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Beardfish - The Sane Day CD (album) cover




Eclectic Prog

3.95 | 268 ratings

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3 stars Double albums are often an iffy thing for me, no matter how much I love a band. I feel like the main reason for this comes from the fact that I believe that if you're making a double album, the music has to be degrees better than one would otherwise expect in order to justify the additional length. This is then taken to another level when bands start makng albums approaching 2 hours long, as it's almost certain that no matter how great the music is, 2 hours will still likely daunt the listener, and this is a big reason why I have only listened to the debut album of The Flower Kings at this point in time. This is the first album by Beardfish that I've listened to, and I can already say, while this album has flaws, I'll definitely want to be checking out the rest of their discography, as I'm highly impressed with what is presented here. There is a clear retro prog sound that the band has, taking heavy inspiration from King Crimson and Zappa in particular, with a definite feel of the more eclectic side of prog, with each song having a lot of musical ideas strewn throughout, while having the more funny, entertaining lyricism of Zappa, as well as some awesome guitar work in that sort of vein. The biggest take away I had from this album however, is how human everything sounds, while Zappa's songs were primarily based in reality, there was either an absurdist, or satirical edge that went along with many of his lyrics, where in Beardfish's case, there's a sense of comfort and fun that comes across. Their lyrics sound less like a commentary on modern life, and more like an exploration of it, which I find extremely refreshing and interesting in a genre typically filled with higher concept ideas or simply just bombast.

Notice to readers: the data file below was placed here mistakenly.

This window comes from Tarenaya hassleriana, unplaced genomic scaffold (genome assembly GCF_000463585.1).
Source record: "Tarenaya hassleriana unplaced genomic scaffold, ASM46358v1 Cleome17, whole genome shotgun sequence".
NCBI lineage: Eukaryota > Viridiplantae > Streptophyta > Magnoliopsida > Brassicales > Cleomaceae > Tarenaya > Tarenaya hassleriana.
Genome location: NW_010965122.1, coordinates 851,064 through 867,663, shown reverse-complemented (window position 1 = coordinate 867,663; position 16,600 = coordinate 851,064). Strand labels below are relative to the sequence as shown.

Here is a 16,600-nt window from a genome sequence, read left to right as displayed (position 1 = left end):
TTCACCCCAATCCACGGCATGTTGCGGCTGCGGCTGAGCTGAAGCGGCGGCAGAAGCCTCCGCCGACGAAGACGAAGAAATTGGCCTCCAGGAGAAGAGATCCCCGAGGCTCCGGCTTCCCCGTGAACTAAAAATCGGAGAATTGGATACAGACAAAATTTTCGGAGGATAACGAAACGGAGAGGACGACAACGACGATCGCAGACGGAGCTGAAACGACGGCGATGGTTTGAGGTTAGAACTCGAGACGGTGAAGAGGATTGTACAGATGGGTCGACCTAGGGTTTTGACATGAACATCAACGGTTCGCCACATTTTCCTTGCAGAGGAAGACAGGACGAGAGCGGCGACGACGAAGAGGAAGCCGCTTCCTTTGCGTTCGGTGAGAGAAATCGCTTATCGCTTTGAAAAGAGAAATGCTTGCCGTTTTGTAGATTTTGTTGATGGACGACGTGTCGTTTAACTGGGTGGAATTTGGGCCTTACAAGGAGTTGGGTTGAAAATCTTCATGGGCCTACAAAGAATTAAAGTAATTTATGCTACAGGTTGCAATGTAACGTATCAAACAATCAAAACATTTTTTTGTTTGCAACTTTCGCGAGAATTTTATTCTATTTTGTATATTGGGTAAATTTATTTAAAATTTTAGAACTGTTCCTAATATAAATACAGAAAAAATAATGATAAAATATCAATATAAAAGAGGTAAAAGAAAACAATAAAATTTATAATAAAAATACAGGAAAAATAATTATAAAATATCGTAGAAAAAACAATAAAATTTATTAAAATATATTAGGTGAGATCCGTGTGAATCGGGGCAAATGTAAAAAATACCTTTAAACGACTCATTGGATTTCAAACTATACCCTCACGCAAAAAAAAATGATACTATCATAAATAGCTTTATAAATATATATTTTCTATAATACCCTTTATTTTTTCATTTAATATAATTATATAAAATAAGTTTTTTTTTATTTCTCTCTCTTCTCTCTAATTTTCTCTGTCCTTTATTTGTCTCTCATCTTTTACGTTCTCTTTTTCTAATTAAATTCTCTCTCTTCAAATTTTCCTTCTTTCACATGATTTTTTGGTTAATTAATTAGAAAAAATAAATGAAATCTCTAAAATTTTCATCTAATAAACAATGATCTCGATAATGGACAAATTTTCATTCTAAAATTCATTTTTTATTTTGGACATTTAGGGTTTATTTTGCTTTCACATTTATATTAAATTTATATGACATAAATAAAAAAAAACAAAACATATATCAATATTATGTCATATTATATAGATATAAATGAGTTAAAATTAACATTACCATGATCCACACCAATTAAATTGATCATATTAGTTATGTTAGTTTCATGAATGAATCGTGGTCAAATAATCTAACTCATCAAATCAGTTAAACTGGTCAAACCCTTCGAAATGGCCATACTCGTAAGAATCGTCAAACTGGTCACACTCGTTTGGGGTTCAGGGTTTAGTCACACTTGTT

Despite my extremely warm impression of this band, I must admit that this album is one that I cannot fully enjoy, exactly for the reasons explained at the start, there's just too much music here for me to be able to enjoy properly. Even though I feel this way, there are without a doubt some incredible tracks to be found on here, the highlight undoubtedly, and somewhat unfortunately being the amazing opener A Love Story, which tells an emotional narrative and displays the more loose songwriting feel that the band has. The song feels simultaneously grandiose and humble, with a dramatic intro that becomes a motif throughout the song, contrasted by the story of the song, which covers a fairly down to earth topic of breakups, immediately establishing the identity of the band in a highly effective way. I love the elements of quirkiness the song incorporates as well, such as direct references to Frank Zappa albums, small sections of vocal distortion, and a line singing about wanting to scream, before then belting out a high note that never fails to put a smile on my face. Other notable songs from the first half are Tall Tales and The Gooberville Ballroom Dancer, both accentuating the wonderful lyricism at play, while also being extremely strong from a musical perspective. Tall Tales presents more mystical imagery, but once again puts it through the lens of reality by having it be told as a compilation of wild stories by someone clearly lying about their journeys, yet the whimsical nature of everything in the song makes it highly compelling to follow along nonetheless. The Gooberville Ballroom Dancer is the most bombastic song on the album by a considerable margin, telling a ridiculous, humourous story with hard hitting riffs and a lovely amount of absurdism. The high energy present here perfectly contrasts the extremely laid back Mudhill, and gives the feeling of being taken on a journey, despite the fact that the songs are all unrelated on this album. The occasional moments of heaviness or darkness found throughout the album further improves it, displaying a great variety while still sticking to its core identity, epitomised by the Fripp styled guitar playing in The Summit.